Perception: the final film

Having looked briefly at the way in which the senses gather information from the outside world, and also at the ways in which regions of the brain process that information (and on ways in which both can be affected by damage or age), the final part of our show touches briefly on the ways in which we have to focus our attention on the information which has been gathered and processed.

Click here for the perception demonstrations...
You'll need to allow ActiveX controls in Internet Explorer, to run the password Javascript. In IE you may also have to click on an information bar, which will appear at the top of this browser window. (Look for the bar if a dialog box appears, claiming that you didn't enter a password...)

Useful Vision Links
These links give you more information on visual topics raised in the show.
A web page with a short description of synaesthesia (plus links) Synaesthesia
These are links to pages written by people who are synaesthetic, and help todescribe how the condition actually feels. Carol
A site with more technical information on synaesthesia. Synaesthesia research at Sussex University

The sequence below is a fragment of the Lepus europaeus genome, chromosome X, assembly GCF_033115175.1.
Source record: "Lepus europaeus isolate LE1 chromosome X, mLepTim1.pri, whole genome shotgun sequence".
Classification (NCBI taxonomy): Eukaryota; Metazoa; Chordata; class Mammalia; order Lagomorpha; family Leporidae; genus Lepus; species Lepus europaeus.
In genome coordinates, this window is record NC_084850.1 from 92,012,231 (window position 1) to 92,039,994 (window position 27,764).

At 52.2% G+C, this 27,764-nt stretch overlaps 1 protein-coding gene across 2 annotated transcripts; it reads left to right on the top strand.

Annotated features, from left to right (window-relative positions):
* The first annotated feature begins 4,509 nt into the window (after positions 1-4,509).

A series of tests for all sorts of synaesthesia, including number/word-colour charts. You have to register (free) with the site, but you can then try out a whole range of tests. The Synaesthesia Battery
The BBC Reith Lecture 2003: "The Emerging Mind", covered a whole range of fascinating topics about the human brain. Each talk is about fifty minutes long, and the fourth lecture covers synaesthesia in detail.
BBC Reith Lecture 2003: "The Emerging Mind"
Reith 2003: "The Emerging Mind"
A Scientific American article by one of the pioneers in synaesthesia research, Vilayanur S. Ramachandran. "Hearing colours, tasting shapes"
An interesting article on synaesthesia Yale Scientific
"Neuroscience for Kids": a website with lots of information on all aspects of brain and nervous system function. Scroll down the page to find a link to more information on vision and synaesthesia.
Neuroscience for Kids
Neuroscience for Kids
University of Illinois' Visual Cognition Lab: more perception videos. See the perception page above for more information. University of Illinois' Visual Cognition Lab
A link to the Vischeck program, which lets you see what the world looks like to someone who is colour-blind. Vischeck
A brief description of colour-blindness, with a large number of the traditional Ishihara test plates. Colour-blindness description